- Dreams can be mental, emotional, or sensory experiences that are the result of brainwave activity while we sleep.
- There are many different types of dreams, but no exact reason why we dream, and most of them occur during REM sleep.
- Different factors can induce dreams including the foods you eat, your daily activities, and more.
Dreaming is a natural part of healthy sleep. Often the day’s events, emotions, memories, and experiences play out in our dreams as a way to cope with those feelings that linger from waking consciousness into sleep consciousness.
Dreams are the result of brainwave activity while we sleep. Dreaming occurs during the deepest stage of REM sleep. There are three other stages that gradually ease you into REM sleep.
- Light sleep is the first stage. During this stage your muscles relax and your breathing and heart rate slows down.
- Deep sleep is the next stage. During this stage, your blood pressure drops, and your body begins the necessary self-repair that contributes to your physical health. Your brain waves slow down, and waking up as easily as you might during the light sleep stage becomes more difficult.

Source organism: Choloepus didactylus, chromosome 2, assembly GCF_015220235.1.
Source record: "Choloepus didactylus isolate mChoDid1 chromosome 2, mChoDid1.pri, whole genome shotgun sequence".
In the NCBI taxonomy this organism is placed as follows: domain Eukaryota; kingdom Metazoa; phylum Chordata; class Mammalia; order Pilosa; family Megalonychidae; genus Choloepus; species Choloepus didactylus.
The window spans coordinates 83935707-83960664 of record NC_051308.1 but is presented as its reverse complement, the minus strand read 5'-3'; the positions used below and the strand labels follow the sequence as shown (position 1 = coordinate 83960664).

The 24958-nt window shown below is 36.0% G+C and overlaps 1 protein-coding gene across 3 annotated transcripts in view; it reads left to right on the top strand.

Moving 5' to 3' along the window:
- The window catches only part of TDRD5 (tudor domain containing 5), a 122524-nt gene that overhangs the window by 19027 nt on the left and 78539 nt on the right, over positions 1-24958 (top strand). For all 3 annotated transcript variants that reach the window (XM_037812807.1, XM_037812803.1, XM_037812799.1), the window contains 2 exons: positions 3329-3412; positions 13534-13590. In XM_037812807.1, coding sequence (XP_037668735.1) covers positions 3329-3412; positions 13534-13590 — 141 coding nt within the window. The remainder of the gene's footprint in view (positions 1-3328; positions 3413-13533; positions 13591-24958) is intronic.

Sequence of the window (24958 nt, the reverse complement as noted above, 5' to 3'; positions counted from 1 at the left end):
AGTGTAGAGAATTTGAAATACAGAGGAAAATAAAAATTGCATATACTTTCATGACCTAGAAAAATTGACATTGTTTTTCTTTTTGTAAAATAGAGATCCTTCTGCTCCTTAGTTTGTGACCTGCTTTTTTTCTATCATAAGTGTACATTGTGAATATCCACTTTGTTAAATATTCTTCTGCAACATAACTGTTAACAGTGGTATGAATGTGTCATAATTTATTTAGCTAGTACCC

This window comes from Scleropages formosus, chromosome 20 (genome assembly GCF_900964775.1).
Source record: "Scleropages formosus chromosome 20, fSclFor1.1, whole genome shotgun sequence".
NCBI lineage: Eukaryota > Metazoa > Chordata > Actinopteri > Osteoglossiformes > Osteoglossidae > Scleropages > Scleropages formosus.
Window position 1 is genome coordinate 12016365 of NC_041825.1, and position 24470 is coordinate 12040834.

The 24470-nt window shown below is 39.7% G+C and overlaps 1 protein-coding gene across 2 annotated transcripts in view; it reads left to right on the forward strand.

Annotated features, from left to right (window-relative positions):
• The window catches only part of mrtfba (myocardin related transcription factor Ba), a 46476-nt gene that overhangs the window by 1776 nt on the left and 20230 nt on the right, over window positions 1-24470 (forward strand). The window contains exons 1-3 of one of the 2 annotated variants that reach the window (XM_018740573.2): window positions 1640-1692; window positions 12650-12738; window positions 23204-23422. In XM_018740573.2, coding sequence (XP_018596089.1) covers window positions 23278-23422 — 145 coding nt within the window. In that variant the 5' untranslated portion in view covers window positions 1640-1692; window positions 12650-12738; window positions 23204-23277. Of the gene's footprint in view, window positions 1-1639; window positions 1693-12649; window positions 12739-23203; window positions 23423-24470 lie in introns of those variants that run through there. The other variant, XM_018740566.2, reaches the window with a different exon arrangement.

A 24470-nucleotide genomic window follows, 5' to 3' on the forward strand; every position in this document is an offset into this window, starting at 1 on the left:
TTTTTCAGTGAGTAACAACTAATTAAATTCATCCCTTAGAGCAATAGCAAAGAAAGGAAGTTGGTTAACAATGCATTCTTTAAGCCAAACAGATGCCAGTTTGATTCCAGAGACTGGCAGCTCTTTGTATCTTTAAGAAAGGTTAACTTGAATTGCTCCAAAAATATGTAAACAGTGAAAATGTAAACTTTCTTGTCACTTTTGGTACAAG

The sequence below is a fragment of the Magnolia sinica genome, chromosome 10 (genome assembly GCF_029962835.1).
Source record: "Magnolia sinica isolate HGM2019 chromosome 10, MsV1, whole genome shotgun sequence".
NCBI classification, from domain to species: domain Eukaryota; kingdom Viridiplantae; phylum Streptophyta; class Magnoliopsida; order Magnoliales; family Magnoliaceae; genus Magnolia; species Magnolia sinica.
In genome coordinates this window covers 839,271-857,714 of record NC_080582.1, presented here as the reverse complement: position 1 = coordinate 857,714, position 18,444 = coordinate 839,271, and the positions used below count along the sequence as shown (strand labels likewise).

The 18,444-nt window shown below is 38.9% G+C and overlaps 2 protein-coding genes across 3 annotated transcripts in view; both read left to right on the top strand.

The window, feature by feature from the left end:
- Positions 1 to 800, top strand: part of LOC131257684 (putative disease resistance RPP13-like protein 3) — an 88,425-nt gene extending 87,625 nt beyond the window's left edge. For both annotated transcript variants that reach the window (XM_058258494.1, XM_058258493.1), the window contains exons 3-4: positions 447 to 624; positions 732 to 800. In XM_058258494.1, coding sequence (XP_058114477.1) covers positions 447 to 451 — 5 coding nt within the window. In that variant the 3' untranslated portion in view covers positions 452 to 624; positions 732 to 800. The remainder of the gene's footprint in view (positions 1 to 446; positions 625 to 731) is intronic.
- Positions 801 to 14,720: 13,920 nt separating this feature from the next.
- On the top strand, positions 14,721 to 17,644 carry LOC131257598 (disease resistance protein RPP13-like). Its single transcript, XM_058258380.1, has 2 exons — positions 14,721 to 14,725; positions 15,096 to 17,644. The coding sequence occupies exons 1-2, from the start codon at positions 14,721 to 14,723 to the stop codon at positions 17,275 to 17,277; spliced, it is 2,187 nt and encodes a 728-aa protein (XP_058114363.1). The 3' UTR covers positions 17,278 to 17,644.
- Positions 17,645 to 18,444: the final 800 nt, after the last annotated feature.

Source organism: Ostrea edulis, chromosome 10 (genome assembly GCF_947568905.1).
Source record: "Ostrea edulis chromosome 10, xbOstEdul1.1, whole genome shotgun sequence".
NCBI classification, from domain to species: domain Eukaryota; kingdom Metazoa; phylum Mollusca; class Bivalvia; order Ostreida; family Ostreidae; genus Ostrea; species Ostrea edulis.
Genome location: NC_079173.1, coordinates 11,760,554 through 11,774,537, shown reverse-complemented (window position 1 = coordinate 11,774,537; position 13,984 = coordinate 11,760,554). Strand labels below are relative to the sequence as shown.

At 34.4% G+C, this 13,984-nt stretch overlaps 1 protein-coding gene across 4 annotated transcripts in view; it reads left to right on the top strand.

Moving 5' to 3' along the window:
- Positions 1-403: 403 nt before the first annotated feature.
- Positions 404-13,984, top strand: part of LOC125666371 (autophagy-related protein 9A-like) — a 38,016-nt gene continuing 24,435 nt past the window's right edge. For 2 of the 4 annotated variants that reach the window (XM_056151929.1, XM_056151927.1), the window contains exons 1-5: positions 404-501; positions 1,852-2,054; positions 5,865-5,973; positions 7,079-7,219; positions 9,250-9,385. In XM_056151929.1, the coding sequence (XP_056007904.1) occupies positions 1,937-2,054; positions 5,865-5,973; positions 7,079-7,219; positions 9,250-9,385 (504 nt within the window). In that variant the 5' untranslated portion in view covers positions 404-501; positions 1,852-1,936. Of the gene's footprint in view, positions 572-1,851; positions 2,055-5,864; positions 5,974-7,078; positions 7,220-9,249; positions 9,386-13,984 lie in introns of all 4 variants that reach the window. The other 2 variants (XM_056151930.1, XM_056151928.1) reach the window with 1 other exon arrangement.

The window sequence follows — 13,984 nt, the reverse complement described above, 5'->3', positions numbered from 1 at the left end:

- Finally, your brain enters REM sleep. At this stage dreams begin. Your body becomes immobile. Your heart rate and breathing increase in reaction to increased brain activity during dreaming.
Types Of Dreams
Recurring dreams are similar dreams experienced on a regular basis. They may have the same themes and evoke the same emotions. Recurring dreams may be unresolved issues during waking life that are playing out at night.
Vivid dreams may feel like they are real because the imagery and experience are so vivid. They can be pleasant or frightening and may be easily recalled when you awake because they are so vivid.
Nightmares are terrifying dreams that may be so vivid that you awake suddenly from REM sleep. You may wake up with your heart pounding and breathing increased. Nightmares are often unresolved trauma or stress addressed by the brain during sleep.
Many people have lucid dreams that follow a storyline. The string of images or events in the dream plays out almost like a movie. Lucid dreaming is often easily recalled and may or may not be recurring. Lucid dreams are often the brain’s way of resolving an issue from waking life during sleep. The issue may be a personal problem or even something as simple as a problem at work you haven’t yet figured out. Lucid dreaming has often led the dreamer to solutions.